Court of Appeal‘s guidance on the role of the EAT when assessing employment tribunal decisions
In DPP Law Ltd v Greenberg  EWCA Civ 672 (07 May 2021) (bailii.org), the facts were simple. The Claimant was a solicitor practising in criminal law who had accepted £150 from a client’s father. The employment tribunal (ET) held that his employer had a genuine belief that he had committed an act of gross misconduct on the grounds that the sum represented a “topping up” payment of monies owed to the Respondent from the Legal Aid Authority which was forbidden by the terms of their legal aid contract. The ET therefore dismissed his claims and held that the dismissal was fair.
The Employment Appeal Tribunal (EAT) disagreed and found that the case against the Claimant was “essentially circumstantial and inferential”. The EAT felt that the ET had not properly considered whether the Respondent had a reasonable belief that the Claimant had committed an act of gross misconduct.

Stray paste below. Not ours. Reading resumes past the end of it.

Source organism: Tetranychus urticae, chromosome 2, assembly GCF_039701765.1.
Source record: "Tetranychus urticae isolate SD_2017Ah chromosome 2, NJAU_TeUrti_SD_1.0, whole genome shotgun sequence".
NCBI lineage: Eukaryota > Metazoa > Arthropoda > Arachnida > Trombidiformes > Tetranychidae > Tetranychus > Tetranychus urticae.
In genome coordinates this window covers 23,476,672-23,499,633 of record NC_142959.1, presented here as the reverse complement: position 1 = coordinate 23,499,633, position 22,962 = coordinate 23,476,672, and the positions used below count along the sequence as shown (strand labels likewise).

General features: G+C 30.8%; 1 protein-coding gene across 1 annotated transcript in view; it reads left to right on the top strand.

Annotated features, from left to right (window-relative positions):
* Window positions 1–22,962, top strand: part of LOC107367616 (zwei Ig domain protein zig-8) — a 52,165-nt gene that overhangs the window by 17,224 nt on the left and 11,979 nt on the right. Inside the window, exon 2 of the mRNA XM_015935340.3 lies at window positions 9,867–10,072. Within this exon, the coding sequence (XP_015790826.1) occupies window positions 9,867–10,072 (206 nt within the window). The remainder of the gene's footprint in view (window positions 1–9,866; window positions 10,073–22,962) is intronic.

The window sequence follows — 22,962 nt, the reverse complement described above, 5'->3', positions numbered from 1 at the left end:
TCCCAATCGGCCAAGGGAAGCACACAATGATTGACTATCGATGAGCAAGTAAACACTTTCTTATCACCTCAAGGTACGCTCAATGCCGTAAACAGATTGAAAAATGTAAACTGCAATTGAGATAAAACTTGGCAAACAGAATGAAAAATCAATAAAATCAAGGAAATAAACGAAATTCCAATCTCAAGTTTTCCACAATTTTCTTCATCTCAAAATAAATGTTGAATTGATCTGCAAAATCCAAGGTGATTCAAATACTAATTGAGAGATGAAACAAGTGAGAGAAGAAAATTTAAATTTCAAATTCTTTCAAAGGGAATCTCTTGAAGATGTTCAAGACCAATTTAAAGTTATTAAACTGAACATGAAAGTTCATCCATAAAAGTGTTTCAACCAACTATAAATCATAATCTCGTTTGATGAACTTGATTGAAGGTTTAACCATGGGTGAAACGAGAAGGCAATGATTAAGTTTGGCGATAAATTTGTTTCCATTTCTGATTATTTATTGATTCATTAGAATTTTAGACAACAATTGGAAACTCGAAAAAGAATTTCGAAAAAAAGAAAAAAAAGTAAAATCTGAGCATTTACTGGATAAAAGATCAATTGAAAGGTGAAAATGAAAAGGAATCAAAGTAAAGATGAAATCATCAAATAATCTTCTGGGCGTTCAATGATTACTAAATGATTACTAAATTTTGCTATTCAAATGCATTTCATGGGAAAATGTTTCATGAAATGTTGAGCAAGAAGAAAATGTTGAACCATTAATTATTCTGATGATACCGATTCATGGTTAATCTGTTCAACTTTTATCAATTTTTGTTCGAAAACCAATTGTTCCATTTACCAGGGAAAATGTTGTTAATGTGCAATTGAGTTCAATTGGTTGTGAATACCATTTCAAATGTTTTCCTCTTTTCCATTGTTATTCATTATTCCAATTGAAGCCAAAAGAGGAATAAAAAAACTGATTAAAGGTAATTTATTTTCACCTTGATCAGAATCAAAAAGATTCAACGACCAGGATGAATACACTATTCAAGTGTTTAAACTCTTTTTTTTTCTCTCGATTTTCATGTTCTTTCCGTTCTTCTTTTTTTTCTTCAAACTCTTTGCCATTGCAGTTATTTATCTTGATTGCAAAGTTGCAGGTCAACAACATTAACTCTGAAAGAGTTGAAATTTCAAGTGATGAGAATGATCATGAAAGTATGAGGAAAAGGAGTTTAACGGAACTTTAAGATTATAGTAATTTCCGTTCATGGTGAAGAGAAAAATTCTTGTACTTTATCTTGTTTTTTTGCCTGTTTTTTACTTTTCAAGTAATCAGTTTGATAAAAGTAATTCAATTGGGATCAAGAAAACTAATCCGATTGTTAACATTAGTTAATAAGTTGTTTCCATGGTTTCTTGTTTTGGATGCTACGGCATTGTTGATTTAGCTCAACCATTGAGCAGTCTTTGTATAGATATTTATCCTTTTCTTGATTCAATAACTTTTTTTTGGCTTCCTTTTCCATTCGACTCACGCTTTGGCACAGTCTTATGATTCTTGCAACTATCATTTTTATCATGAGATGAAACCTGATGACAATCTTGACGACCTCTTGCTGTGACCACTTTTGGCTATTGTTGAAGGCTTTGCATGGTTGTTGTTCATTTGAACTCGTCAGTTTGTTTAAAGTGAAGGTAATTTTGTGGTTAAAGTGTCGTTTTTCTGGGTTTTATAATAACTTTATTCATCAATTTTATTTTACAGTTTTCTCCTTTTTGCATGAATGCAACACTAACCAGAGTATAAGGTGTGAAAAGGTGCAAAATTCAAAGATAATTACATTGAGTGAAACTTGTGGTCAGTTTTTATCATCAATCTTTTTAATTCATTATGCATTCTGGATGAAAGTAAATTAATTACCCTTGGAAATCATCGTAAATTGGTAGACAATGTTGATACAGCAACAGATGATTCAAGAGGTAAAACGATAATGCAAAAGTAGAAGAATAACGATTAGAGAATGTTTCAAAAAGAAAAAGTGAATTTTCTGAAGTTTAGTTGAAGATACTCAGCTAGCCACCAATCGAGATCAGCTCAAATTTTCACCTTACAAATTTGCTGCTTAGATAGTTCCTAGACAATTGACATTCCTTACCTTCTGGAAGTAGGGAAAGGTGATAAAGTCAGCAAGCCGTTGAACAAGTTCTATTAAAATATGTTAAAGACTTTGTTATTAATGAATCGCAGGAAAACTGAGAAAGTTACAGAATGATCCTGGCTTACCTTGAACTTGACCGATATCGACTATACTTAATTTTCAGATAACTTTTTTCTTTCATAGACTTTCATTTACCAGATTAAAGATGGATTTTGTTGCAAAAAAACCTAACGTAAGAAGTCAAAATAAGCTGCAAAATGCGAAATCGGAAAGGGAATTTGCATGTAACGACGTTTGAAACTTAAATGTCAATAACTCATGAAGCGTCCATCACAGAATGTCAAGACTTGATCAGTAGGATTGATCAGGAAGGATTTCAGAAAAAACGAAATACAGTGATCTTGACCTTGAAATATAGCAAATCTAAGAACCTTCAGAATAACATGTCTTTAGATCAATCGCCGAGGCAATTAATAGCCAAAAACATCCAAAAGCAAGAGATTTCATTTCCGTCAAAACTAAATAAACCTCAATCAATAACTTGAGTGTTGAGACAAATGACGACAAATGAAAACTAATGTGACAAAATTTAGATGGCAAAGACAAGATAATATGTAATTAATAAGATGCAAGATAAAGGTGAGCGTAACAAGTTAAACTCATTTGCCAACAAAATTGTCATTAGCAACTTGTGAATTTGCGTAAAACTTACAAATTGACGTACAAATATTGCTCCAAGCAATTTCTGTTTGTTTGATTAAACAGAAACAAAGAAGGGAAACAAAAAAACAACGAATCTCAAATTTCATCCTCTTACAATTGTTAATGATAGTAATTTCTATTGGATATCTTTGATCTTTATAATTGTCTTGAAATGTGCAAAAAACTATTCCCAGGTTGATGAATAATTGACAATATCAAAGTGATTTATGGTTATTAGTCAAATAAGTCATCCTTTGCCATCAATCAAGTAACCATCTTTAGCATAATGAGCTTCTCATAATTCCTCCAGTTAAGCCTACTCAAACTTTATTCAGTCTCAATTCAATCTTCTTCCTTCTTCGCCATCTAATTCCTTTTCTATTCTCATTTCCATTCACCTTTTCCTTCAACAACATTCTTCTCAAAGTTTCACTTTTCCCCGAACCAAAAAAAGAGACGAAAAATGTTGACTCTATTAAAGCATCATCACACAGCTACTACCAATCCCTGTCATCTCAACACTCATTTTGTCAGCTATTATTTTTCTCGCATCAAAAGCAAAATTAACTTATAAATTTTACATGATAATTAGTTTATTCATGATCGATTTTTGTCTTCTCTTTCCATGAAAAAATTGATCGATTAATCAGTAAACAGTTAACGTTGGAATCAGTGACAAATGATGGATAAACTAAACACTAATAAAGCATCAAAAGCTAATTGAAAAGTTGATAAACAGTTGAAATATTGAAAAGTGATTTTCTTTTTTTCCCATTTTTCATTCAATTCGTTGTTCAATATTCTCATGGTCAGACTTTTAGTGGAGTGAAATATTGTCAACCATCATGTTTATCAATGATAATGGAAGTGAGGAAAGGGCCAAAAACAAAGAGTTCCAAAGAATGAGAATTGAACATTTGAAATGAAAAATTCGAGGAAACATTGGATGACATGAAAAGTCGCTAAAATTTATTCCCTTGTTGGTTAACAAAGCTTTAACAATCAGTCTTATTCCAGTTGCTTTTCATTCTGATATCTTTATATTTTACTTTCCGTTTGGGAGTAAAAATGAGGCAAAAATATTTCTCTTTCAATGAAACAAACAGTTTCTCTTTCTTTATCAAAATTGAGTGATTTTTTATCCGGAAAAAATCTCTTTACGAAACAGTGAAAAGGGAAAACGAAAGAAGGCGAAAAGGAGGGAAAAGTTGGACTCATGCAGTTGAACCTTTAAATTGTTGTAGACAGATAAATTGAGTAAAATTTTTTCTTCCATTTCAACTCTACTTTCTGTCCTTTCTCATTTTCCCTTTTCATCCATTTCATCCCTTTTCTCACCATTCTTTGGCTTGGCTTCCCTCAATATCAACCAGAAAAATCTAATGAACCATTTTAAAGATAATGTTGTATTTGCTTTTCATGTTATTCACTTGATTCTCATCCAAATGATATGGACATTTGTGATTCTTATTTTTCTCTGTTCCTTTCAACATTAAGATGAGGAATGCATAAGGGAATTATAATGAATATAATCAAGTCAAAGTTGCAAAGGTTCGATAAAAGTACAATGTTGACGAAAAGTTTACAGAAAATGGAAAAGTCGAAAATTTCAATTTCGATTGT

The Court of Appeal disagreed and decided that the EAT had failed to adopt the proper approach when examining the tribunal’s decision and went about giving guidance as to what this in fact was, that:
- The decision of an ET must be read fairly and as a whole, without focusing merely on individual phrases or passages in isolation, and without being hypercritical.
- An ET is not required to identify all the evidence relied on in reaching its conclusions of fact. To impose such a requirement would put an intolerable burden on any fact finder. Nor is it required for it to express every step of its reasoning in any greater degree of detail than that necessary to be compliant.
- It follows that it is not legitimate for an appellate court to reason that a failure by an ET to refer to evidence means that it did not exist, or that a failure to refer to it means that it was not taken into account in reaching the conclusions expressed in the decision. The Court of Appeal said, “What is out of sight in the language of the decision is not to be presumed to be non-existent or out of mind.”
The Court of Appeal held that the EAT had acted in error not the ET and that its decision had not been based on a fair reading of the tribunal’s decision as a whole. The EAT judge had failed to recognise the findings of fact that the ET judge had made, that the decision did not need to contain more specific reasoning or findings of fact and could not justify its conclusion that there was no evidence of proper reasoning.
This blog was written by Anita Vadgama, Legal Director for didlaw